There's a feeling that the actors aren't just phoning it in for a big superhero payday or that this merely serves as an advertisement for a future series of films or spin-offs. While we know there undoubtedly will be and the term "Extended Universe" still very much exists and applies, other than a brief nod bookending the opening and closing, Jenkins focuses entirely on the task at hand. It's especially a relief to not be "treated" to a pointless post-credits scene for purely commercial purposes. For a change, all the energy does seem completely channeled into this project, with so much of it provided by the performer chosen for the allegedly uncastable title role.
Leaving any irrelevant concerns about her accent, physique or acting qualifications in the dust, Israeli actress Gal Gadot simply assumes the mantle of Wonder Woman from the moment she first appears. Not only does she look the part when judged against any previous incarnation of the character, but she's believable as a badass fighting machine, while also managing to convey the naivete and vulnerability accompanying Diana's confusion at mankind's propensity to destroy itself. Her curiosity and disappointment forms the core of a story that remains unusually focused much of the way through.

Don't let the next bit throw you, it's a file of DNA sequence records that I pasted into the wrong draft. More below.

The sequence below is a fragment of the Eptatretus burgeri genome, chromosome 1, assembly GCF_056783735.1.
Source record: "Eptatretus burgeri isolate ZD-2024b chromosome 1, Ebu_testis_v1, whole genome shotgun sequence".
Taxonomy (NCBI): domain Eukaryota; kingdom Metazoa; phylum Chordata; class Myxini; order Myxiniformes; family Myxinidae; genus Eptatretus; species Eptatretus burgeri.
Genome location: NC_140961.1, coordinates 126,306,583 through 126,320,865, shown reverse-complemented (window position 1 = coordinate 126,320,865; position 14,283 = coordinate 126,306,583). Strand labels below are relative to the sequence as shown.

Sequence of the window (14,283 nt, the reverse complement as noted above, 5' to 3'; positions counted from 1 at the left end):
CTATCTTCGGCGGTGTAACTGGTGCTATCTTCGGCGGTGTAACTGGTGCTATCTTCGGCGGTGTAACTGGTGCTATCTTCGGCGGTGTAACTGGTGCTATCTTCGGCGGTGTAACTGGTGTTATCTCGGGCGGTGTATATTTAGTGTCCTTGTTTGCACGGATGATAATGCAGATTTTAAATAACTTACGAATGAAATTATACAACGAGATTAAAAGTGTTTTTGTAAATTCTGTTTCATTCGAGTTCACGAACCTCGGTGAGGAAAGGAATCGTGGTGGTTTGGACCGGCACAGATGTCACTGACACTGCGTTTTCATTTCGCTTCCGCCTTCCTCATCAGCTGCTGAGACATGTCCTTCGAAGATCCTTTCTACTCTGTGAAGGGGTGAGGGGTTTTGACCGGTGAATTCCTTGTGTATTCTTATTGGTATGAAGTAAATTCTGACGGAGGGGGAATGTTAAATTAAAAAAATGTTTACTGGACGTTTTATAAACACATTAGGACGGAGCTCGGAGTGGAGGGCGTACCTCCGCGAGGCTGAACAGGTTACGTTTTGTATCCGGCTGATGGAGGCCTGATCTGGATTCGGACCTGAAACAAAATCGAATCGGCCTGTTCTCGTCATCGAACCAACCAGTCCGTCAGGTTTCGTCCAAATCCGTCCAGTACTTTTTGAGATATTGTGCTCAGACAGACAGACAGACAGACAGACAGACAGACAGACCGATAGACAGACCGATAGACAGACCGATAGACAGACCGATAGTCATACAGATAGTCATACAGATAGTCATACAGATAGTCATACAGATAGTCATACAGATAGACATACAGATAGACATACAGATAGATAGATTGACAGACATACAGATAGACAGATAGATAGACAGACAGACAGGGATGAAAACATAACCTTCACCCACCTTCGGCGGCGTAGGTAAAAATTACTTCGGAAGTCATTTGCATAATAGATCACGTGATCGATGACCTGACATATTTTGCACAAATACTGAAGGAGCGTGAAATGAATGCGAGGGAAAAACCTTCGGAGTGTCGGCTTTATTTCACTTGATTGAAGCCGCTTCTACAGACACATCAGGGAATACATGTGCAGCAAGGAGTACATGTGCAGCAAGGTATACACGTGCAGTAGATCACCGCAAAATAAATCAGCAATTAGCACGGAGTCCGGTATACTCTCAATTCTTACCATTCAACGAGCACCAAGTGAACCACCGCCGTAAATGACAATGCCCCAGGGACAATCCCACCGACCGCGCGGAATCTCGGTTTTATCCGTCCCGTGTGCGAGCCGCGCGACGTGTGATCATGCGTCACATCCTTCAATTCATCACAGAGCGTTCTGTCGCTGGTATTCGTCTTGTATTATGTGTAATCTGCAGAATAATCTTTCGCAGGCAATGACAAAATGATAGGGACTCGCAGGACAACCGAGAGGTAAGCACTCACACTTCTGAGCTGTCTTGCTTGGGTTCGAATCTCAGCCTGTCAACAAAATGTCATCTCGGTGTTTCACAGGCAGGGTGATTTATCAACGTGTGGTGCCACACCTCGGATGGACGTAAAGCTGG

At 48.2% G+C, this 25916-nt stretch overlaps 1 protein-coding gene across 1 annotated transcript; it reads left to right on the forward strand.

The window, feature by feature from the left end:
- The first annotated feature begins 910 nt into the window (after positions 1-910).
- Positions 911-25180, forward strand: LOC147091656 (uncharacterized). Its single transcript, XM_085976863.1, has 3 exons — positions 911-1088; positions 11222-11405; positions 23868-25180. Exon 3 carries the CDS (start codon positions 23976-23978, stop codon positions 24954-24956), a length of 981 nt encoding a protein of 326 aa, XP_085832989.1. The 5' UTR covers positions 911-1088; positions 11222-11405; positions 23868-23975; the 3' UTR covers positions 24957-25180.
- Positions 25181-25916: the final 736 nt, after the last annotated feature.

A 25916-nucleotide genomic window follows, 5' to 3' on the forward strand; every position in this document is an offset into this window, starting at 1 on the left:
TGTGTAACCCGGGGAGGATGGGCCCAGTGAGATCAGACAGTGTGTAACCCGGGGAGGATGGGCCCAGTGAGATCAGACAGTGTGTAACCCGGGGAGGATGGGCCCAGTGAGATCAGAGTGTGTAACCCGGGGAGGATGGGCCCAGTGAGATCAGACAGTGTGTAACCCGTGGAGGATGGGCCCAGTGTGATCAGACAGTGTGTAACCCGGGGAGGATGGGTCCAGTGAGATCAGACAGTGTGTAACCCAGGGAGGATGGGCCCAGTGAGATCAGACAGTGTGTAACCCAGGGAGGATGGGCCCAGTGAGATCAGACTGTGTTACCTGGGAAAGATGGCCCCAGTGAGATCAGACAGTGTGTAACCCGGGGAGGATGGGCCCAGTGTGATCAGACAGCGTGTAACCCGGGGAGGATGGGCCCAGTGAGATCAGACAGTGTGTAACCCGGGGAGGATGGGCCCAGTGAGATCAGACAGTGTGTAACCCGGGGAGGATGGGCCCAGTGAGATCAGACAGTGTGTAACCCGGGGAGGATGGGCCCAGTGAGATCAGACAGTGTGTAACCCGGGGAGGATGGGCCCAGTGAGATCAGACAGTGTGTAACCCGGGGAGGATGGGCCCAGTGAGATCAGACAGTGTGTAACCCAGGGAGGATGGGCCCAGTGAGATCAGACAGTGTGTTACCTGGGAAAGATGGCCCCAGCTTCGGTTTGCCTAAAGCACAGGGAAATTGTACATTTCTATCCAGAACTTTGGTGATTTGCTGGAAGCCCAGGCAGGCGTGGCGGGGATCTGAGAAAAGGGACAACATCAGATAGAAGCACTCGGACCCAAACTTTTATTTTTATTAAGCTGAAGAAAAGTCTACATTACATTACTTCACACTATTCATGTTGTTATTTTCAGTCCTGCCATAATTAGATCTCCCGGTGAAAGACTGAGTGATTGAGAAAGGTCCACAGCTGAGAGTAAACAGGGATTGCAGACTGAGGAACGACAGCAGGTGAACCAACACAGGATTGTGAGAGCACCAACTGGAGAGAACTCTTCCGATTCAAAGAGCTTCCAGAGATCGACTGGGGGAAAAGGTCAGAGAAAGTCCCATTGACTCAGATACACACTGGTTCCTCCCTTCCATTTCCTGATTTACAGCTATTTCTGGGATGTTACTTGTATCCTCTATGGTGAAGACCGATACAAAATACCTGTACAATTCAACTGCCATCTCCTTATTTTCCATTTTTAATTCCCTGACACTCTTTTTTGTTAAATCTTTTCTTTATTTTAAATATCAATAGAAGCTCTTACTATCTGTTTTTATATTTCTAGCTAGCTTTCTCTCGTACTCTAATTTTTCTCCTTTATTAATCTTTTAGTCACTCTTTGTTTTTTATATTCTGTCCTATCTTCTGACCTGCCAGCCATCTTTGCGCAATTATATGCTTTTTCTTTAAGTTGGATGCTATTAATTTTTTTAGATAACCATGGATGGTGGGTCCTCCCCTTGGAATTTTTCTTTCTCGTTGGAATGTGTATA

With superhero movies' reliance on stars at an all-time low, it may be possible for an actor to be afforded the opportunity to give what's considered a truly great performance in this type of role again. And while I'm still unsure Gadot does exactly that, she may accomplish one better by simply doing the character and our imaginations justice. It's as much an achievement in casting as acting, lending weight to those Christopher Reeve mentions, even as this has little in common his Superman films. Its whole look, feel and tone is actually more in line with something like The Rocketeer, a comparison that was more hastily ascribed to Marvel's recent Captain America entries.
If a hero's only as strong as their villain, there's some debate as to who's considered the main one here. Though there's a good reason for that, it's still a bit of a problem considering it's so clearly Elena Ayaya's "Dr. Poison," with her terrifying look and intriguing motivations, who leaves the most lasting impression as an adversary. It's saddest to admit that as strong as most of the picture is, it still doesn't completely break out of the box, remaining recognizable as exactly what it is: Yet another superhero movie. What it has going for it is unusually good direction and a masterstroke in casting. What has little to do with that is the fact that it was directed by woman. Having everything to do with it is that she was the right person for the job, regardless of gender.
Still overlong at nearly two and a half hours, it uses its time better than most, before delivering a third act that doesn't really distinguish itself from other entries in the genre, falling back on a climactic CGI-laden showdown, with a bit of a surprising twist. But at least most of what leads up to it works better than most expected given all the obstacles in bringing one of the most creatively challenging comic characters to the big screen. Whether this can continue, or more importantly, whether it should, is a different question entirely. But for now, it's worth basking in the victory of a successful Wonder Woman installment that's feels as if it's been a long time coming.